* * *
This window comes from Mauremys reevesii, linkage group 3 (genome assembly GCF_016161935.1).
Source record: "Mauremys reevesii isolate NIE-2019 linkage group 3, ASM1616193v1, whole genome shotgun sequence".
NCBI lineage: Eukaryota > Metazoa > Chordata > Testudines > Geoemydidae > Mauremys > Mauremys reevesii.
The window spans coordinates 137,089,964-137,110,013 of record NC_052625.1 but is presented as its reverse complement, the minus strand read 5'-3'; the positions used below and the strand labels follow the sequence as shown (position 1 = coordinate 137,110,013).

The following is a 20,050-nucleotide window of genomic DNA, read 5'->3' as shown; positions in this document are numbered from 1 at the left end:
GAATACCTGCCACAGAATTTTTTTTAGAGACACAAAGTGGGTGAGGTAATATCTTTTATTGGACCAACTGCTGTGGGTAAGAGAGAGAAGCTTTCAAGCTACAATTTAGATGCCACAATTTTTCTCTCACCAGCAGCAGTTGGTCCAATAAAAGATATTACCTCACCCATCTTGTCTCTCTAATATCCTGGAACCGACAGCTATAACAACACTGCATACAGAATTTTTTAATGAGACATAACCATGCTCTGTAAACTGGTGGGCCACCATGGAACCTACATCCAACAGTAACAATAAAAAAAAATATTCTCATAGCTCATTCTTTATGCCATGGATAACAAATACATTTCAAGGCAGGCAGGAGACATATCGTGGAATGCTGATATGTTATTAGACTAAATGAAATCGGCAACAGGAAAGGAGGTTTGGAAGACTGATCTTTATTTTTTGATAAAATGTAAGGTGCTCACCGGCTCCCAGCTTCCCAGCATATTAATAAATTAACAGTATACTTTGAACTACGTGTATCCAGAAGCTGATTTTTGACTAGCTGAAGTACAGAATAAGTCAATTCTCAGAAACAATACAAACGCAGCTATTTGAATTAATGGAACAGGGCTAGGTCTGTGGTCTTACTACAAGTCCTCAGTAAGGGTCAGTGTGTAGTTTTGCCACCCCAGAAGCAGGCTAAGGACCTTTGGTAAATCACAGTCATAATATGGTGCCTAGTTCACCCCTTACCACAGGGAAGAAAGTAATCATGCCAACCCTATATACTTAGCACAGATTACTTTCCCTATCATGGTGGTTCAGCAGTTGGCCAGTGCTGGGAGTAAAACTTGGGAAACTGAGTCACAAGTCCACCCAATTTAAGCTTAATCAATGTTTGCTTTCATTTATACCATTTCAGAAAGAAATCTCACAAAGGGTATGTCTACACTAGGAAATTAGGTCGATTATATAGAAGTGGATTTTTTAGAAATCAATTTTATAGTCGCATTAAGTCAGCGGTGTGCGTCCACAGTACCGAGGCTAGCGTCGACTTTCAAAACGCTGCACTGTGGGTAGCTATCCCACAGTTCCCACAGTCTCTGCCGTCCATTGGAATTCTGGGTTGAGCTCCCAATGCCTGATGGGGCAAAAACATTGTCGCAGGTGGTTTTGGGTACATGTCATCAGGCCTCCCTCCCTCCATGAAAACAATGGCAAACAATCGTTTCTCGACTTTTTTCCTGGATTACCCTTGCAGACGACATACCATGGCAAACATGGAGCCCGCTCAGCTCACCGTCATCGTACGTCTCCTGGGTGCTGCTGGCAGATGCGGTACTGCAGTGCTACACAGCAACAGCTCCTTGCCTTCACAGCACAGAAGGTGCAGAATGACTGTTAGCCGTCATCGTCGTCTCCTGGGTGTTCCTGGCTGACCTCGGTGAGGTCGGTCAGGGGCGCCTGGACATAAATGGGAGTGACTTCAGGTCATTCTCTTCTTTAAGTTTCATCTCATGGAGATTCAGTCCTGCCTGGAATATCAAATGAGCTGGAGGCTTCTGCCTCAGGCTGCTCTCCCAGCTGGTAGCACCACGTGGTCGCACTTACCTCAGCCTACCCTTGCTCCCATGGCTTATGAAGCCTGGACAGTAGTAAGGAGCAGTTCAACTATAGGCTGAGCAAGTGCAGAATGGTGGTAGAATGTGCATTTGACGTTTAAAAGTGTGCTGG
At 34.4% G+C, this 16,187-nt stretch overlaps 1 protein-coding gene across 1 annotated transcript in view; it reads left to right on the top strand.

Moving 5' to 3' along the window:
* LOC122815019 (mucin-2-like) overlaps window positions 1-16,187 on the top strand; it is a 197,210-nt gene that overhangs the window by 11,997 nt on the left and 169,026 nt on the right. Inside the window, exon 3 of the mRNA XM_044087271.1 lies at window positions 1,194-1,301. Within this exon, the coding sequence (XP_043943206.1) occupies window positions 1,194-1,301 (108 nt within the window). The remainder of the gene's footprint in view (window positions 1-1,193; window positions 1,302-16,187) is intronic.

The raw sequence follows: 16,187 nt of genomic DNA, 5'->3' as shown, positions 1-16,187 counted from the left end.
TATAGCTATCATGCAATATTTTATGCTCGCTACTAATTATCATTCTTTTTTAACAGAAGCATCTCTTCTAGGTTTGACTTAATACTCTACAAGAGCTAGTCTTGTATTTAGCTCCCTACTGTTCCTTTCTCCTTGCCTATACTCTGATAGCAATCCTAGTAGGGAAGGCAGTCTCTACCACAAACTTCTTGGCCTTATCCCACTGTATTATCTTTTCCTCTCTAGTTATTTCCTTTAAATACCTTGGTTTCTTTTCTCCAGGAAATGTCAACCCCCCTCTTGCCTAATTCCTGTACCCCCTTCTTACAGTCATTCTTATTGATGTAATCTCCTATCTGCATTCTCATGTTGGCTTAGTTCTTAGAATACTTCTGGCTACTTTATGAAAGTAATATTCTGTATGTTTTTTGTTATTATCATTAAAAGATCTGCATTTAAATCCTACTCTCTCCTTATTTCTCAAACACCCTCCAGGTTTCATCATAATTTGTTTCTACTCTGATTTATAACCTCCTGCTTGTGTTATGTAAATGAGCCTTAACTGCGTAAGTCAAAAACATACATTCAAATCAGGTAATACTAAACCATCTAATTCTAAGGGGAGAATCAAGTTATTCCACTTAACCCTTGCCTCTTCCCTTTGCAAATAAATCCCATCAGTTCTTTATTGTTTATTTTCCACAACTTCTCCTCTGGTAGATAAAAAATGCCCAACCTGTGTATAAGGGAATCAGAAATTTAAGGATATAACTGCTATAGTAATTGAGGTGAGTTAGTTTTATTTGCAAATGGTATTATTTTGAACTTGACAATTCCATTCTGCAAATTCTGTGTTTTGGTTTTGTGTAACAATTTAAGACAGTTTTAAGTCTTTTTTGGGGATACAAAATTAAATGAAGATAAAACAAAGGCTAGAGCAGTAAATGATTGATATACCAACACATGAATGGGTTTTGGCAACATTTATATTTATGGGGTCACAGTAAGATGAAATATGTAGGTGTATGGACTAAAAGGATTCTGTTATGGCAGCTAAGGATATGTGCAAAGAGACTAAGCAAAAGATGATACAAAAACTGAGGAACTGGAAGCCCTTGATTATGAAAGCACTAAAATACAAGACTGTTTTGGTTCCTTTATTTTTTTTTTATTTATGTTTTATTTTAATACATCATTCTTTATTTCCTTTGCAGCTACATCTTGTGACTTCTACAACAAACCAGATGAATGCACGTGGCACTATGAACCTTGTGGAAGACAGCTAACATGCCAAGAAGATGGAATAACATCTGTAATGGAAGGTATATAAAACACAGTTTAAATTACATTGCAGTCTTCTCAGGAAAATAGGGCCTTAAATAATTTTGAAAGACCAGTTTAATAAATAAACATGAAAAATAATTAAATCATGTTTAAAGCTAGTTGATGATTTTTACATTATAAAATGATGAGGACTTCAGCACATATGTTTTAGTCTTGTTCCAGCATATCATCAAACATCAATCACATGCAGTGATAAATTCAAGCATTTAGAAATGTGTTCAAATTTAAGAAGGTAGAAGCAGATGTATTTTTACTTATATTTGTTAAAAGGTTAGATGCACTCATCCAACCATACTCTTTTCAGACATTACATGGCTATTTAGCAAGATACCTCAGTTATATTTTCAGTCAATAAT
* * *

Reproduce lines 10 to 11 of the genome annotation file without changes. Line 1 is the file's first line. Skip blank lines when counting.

The raw sequence follows: 16,187 nt of genomic DNA, 5'->3' as shown, positions 1-16,187 counted from the left end.
TATAGCTATCATGCAATATTTTATGCTCGCTACTAATTATCATTCTTTTTTAACAGAAGCATCTCTTCTAGGTTTGACTTAATACTCTACAAGAGCTAGTCTTGTATTTAGCTCCCTACTGTTCCTTTCTCCTTGCCTATACTCTGATAGCAATCCTAGTAGGGAAGGCAGTCTCTACCACAAACTTCTTGGCCTTATCCCACTGTATTATCTTTTCCTCTCTAGTTATTTCCTTTAAATACCTTGGTTTCTTTTCTCCAGGAAATGTCAACCCCCCTCTTGCCTAATTCCTGTACCCCCTTCTTACAGTCATTCTTATTGATGTAATCTCCTATCTGCATTCTCATGTTGGCTTAGTTCTTAGAATACTTCTGGCTACTTTATGAAAGTAATATTCTGTATGTTTTTTGTTATTATCATTAAAAGATCTGCATTTAAATCCTACTCTCTCCTTATTTCTCAAACACCCTCCAGGTTTCATCATAATTTGTTTCTACTCTGATTTATAACCTCCTGCTTGTGTTATGTAAATGAGCCTTAACTGCGTAAGTCAAAAACATACATTCAAATCAGGTAATACTAAACCATCTAATTCTAAGGGGAGAATCAAGTTATTCCACTTAACCCTTGCCTCTTCCCTTTGCAAATAAATCCCATCAGTTCTTTATTGTTTATTTTCCACAACTTCTCCTCTGGTAGATAAAAAATGCCCAACCTGTGTATAAGGGAATCAGAAATTTAAGGATATAACTGCTATAGTAATTGAGGTGAGTTAGTTTTATTTGCAAATGGTATTATTTTGAACTTGACAATTCCATTCTGCAAATTCTGTGTTTTGGTTTTGTGTAACAATTTAAGACAGTTTTAAGTCTTTTTTGGGGATACAAAATTAAATGAAGATAAAACAAAGGCTAGAGCAGTAAATGATTGATATACCAACACATGAATGGGTTTTGGCAACATTTATATTTATGGGGTCACAGTAAGATGAAATATGTAGGTGTATGGACTAAAAGGATTCTGTTATGGCAGCTAAGGATATGTGCAAAGAGACTAAGCAAAAGATGATACAAAAACTGAGGAACTGGAAGCCCTTGATTATGAAAGCACTAAAATACAAGACTGTTTTGGTTCCTTTATTTTTTTTTTATTTATGTTTTATTTTAATACATCATTCTTTATTTCCTTTGCAGCTACATCTTGTGACTTCTACAACAAACCAGATGAATGCACGTGGCACTATGAACCTTGTGGAAGACAGCTAACATGCCAAGAAGATGGAATAACATCTGTAATGGAAGGTATATAAAACACAGTTTAAATTACATTGCAGTCTTCTCAGGAAAATAGGGCCTTAAATAATTTTGAAAGACCAGTTTAATAAATAAACATGAAAAATAATTAAATCATGTTTAAAGCTAGTTGATGATTTTTACATTATAAAATGATGAGGACTTCAGCACATATGTTTTAGTCTTGTTCCAGCATATCATCAAACATCAATCACATGCAGTGATAAATTCAAGCATTTAGAAATGTGTTCAAATTTAAGAAGGTAGAAGCAGATGTATTTTTACTTATATTTGTTAAAAGGTTAGATGCACTCATCCAACCATACTCTTTTCAGACATTACATGGCTATTTAGCAAGATACCTCAGTTATATTTTCAGTCAATAAT